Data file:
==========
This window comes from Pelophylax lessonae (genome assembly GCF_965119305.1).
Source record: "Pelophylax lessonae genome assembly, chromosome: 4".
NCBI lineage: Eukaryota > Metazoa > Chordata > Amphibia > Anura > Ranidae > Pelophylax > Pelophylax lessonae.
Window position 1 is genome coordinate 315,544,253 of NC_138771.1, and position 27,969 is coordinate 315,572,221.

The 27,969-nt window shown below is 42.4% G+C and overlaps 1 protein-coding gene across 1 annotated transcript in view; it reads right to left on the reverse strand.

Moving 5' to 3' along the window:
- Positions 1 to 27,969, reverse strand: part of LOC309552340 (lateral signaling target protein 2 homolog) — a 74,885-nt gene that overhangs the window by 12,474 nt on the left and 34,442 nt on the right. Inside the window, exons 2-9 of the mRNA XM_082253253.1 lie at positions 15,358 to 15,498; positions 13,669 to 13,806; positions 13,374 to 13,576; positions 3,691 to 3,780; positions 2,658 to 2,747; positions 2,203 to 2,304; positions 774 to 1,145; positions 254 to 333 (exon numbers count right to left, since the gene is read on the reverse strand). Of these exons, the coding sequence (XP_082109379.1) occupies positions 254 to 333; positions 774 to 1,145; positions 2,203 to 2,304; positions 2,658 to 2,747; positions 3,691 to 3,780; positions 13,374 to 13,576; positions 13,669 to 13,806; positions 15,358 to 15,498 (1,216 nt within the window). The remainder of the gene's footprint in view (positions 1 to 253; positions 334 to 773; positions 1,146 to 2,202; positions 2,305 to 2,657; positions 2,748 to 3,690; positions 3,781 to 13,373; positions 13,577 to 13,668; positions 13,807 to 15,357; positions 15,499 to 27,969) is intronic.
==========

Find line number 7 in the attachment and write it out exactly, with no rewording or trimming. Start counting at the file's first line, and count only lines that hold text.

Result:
- Positions 1 to 27,969, reverse strand: part of LOC309552340 (lateral signaling target protein 2 homolog) — a 74,885-nt gene that overhangs the window by 12,474 nt on the left and 34,442 nt on the right. Inside the window, exons 2-9 of the mRNA XM_082253253.1 lie at positions 15,358 to 15,498; positions 13,669 to 13,806; positions 13,374 to 13,576; positions 3,691 to 3,780; positions 2,658 to 2,747; positions 2,203 to 2,304; positions 774 to 1,145; positions 254 to 333 (exon numbers count right to left, since the gene is read on the reverse strand). Of these exons, the coding sequence (XP_082109379.1) occupies positions 254 to 333; positions 774 to 1,145; positions 2,203 to 2,304; positions 2,658 to 2,747; positions 3,691 to 3,780; positions 13,374 to 13,576; positions 13,669 to 13,806; positions 15,358 to 15,498 (1,216 nt within the window). The remainder of the gene's footprint in view (positions 1 to 253; positions 334 to 773; positions 1,146 to 2,202; positions 2,305 to 2,657; positions 2,748 to 3,690; positions 3,781 to 13,373; positions 13,577 to 13,668; positions 13,807 to 15,357; positions 15,499 to 27,969) is intronic.